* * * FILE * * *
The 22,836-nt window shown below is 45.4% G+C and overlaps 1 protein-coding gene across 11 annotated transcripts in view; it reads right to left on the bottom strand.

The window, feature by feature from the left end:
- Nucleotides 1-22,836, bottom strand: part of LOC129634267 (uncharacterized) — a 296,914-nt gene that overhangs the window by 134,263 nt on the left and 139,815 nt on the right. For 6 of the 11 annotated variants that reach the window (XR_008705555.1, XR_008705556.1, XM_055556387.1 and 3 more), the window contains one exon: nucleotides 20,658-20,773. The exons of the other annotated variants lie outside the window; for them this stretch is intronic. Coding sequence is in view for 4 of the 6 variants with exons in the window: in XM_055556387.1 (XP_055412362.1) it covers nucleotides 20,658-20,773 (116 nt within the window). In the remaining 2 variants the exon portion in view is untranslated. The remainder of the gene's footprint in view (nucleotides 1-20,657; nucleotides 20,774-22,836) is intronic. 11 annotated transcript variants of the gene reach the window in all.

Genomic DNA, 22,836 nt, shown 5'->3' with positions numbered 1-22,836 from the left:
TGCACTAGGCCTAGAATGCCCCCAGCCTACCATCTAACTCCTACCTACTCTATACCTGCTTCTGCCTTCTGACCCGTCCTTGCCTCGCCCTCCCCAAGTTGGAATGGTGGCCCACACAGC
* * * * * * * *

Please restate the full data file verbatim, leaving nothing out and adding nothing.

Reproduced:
The 22,836-nt window shown below is 45.4% G+C and overlaps 1 protein-coding gene across 11 annotated transcripts in view; it reads right to left on the bottom strand.

The window, feature by feature from the left end:
- Nucleotides 1-22,836, bottom strand: part of LOC129634267 (uncharacterized) — a 296,914-nt gene that overhangs the window by 134,263 nt on the left and 139,815 nt on the right. For 6 of the 11 annotated variants that reach the window (XR_008705555.1, XR_008705556.1, XM_055556387.1 and 3 more), the window contains one exon: nucleotides 20,658-20,773. The exons of the other annotated variants lie outside the window; for them this stretch is intronic. Coding sequence is in view for 4 of the 6 variants with exons in the window: in XM_055556387.1 (XP_055412362.1) it covers nucleotides 20,658-20,773 (116 nt within the window). In the remaining 2 variants the exon portion in view is untranslated. The remainder of the gene's footprint in view (nucleotides 1-20,657; nucleotides 20,774-22,836) is intronic. 11 annotated transcript variants of the gene reach the window in all.

Genomic DNA, 22,836 nt, shown 5'->3' with positions numbered 1-22,836 from the left:
TGCACTAGGCCTAGAATGCCCCCAGCCTACCATCTAACTCCTACCTACTCTATACCTGCTTCTGCCTTCTGACCCGTCCTTGCCTCGCCCTCCCCAAGTTGGAATGGTGGCCCACACAGC